Aging is something that happens to everyone, and as people advance in years, it impacts families. Adult children often come full circle, stepping up to care for parents as they age. When parents maintain their good health for many years, it can be difficult to imagine what it will be like when they eventually begin to decline. However, as the years continue to go by, there will eventually come a time when the effects of aging become inescapable. Many families reach a time when some type of long-term care is necessary to assist elderly parents. Learning about care for seniors before it’s needed is often helpful, and researching options will help ensure that you’re prepared when the time comes for assistance.
Activities of Daily Living
Seniors have needs for dignity and physical and emotional health, just as everyone does. Daily living activities can help ensure that these needs are met. Generally, adults take care of these needs independently. However, these activities may begin to become difficult as a senior citizen gets older. Examples of potential challenges include:
- Bathing and other personal hygiene
- Toilet hygiene
- Functional mobility (moving around the house and getting in and out of a chair and bed without falls)
Health issues and/or impaired mobility can make it difficult or impossible for seniors to take care of these needs independently. If this happens, family needs to find appropriate help for the senior family member. This help might come in the form of a relative, a qualified professional or care center, or equipment and accessories that can aid with independence.
Instrumental Activities of Daily Living
Independent living also requires other types of routine activities related to daily living. These instrumental activities include:
- Cooking meals
- Shopping and running errands
- Managing money and paying bills
- Communicating on the phone
- Taking medications
Overall health and well-being necessitates that seniors have these activities of daily living performed consistently. If an elderly parent has trouble doing any of these things on their own, someone needs to step in to assist them.
An elderly parent’s living situation is a fundamental factor that can influence their well-being.
- Living Alone: Seniors may live alone, either close to other family members or far away from a support system. Many older adults prefer to stay in their homes living independently for as long as possible. Sometimes, parents are willing to relocate closer to family while still living independently. In this situation, it may be possible to maintain independent living for some time, especially after making adjustments or modifications to the home.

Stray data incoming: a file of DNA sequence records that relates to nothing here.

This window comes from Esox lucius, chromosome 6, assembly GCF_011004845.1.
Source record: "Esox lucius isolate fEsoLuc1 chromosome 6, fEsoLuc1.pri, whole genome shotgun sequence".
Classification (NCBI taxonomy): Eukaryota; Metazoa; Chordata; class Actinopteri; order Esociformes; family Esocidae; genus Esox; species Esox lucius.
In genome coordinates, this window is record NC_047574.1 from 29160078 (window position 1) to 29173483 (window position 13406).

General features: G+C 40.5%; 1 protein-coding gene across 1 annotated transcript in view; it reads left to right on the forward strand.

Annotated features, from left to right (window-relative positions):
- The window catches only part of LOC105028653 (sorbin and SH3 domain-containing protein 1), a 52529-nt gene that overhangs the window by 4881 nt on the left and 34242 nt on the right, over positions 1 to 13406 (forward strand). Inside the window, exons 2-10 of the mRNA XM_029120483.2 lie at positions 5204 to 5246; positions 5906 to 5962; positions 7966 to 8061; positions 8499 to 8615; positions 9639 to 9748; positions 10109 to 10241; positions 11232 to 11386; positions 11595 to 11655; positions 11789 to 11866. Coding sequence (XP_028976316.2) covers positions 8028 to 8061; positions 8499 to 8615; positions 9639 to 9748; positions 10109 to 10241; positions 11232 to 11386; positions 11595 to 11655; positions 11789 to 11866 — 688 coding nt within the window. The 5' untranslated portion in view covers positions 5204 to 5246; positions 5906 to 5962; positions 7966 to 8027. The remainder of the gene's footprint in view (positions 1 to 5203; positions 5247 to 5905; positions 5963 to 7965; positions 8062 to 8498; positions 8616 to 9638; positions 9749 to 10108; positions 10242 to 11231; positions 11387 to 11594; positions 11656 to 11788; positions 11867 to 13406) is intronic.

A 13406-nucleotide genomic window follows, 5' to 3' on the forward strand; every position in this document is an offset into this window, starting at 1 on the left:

- Independent Living Communities: Seniors might rent or buy a condominium or apartment in a community with other senior citizens. Typical amenities can include housekeeping, security, gyms, clubhouses, and maintenance. Residents might also be able to receive help with meals, transportation, laundry, and social activities.
- Assisted Living Communities: Those who are able to maintain most of their independence but begin to need some help with daily activities might be candidates for assisted living. Rental of apartments or suites provides a living situation that includes assistance with meals, dressing, bathing, and medication, if needed. Residents can also receive additional services such as laundry, group meals, social activities, housekeeping, and transportation.
- Nursing Homes: If a person’s health necessitates full-time caregiving and medical surveillance, a nursing home may be appropriate. Nursing home care might be either short- or long-term, and it includes 24/7 nursing care. Some seniors may be eligible for Medicaid coverage for nursing home care.
- Living With Family: Moving in with relatives is another option for seniors who need help with daily activities and health care. This option can provide important companionship for an elderly parent, too.